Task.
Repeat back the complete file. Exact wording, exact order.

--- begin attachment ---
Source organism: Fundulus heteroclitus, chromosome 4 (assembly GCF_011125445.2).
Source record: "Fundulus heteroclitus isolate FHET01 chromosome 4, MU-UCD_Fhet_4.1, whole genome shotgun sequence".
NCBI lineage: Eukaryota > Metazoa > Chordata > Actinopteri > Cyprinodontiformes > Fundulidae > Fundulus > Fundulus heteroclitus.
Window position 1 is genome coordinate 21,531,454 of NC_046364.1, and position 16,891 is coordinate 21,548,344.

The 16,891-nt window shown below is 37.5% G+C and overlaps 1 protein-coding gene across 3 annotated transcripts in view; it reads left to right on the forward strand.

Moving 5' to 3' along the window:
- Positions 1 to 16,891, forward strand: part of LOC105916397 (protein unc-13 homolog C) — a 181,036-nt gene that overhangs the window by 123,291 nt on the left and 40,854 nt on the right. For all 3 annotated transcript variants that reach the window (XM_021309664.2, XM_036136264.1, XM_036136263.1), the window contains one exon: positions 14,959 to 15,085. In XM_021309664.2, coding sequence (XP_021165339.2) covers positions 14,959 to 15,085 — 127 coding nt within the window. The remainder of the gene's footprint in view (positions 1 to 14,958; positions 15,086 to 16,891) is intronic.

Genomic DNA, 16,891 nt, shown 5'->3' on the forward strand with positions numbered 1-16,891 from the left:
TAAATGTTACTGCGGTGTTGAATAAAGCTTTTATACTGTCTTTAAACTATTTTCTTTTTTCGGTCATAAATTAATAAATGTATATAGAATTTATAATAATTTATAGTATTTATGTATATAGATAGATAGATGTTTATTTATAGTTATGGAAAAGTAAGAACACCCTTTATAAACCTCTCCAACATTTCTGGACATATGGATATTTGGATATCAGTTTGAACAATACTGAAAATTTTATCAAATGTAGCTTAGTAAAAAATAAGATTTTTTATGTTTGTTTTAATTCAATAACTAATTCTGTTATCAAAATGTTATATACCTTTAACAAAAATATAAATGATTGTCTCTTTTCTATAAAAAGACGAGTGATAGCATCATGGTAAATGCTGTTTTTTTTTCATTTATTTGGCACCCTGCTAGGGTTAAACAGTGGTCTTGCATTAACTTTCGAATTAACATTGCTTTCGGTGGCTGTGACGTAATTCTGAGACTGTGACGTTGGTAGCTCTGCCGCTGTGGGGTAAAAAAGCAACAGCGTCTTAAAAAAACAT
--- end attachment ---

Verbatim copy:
Source organism: Fundulus heteroclitus, chromosome 4 (assembly GCF_011125445.2).
Source record: "Fundulus heteroclitus isolate FHET01 chromosome 4, MU-UCD_Fhet_4.1, whole genome shotgun sequence".
NCBI lineage: Eukaryota > Metazoa > Chordata > Actinopteri > Cyprinodontiformes > Fundulidae > Fundulus > Fundulus heteroclitus.
Window position 1 is genome coordinate 21,531,454 of NC_046364.1, and position 16,891 is coordinate 21,548,344.

The 16,891-nt window shown below is 37.5% G+C and overlaps 1 protein-coding gene across 3 annotated transcripts in view; it reads left to right on the forward strand.

Moving 5' to 3' along the window:
- Positions 1 to 16,891, forward strand: part of LOC105916397 (protein unc-13 homolog C) — a 181,036-nt gene that overhangs the window by 123,291 nt on the left and 40,854 nt on the right. For all 3 annotated transcript variants that reach the window (XM_021309664.2, XM_036136264.1, XM_036136263.1), the window contains one exon: positions 14,959 to 15,085. In XM_021309664.2, coding sequence (XP_021165339.2) covers positions 14,959 to 15,085 — 127 coding nt within the window. The remainder of the gene's footprint in view (positions 1 to 14,958; positions 15,086 to 16,891) is intronic.

Genomic DNA, 16,891 nt, shown 5'->3' on the forward strand with positions numbered 1-16,891 from the left:
TAAATGTTACTGCGGTGTTGAATAAAGCTTTTATACTGTCTTTAAACTATTTTCTTTTTTCGGTCATAAATTAATAAATGTATATAGAATTTATAATAATTTATAGTATTTATGTATATAGATAGATAGATGTTTATTTATAGTTATGGAAAAGTAAGAACACCCTTTATAAACCTCTCCAACATTTCTGGACATATGGATATTTGGATATCAGTTTGAACAATACTGAAAATTTTATCAAATGTAGCTTAGTAAAAAATAAGATTTTTTATGTTTGTTTTAATTCAATAACTAATTCTGTTATCAAAATGTTATATACCTTTAACAAAAATATAAATGATTGTCTCTTTTCTATAAAAAGACGAGTGATAGCATCATGGTAAATGCTGTTTTTTTTTCATTTATTTGGCACCCTGCTAGGGTTAAACAGTGGTCTTGCATTAACTTTCGAATTAACATTGCTTTCGGTGGCTGTGACGTAATTCTGAGACTGTGACGTTGGTAGCTCTGCCGCTGTGGGGTAAAAAAGCAACAGCGTCTTAAAAAAACAT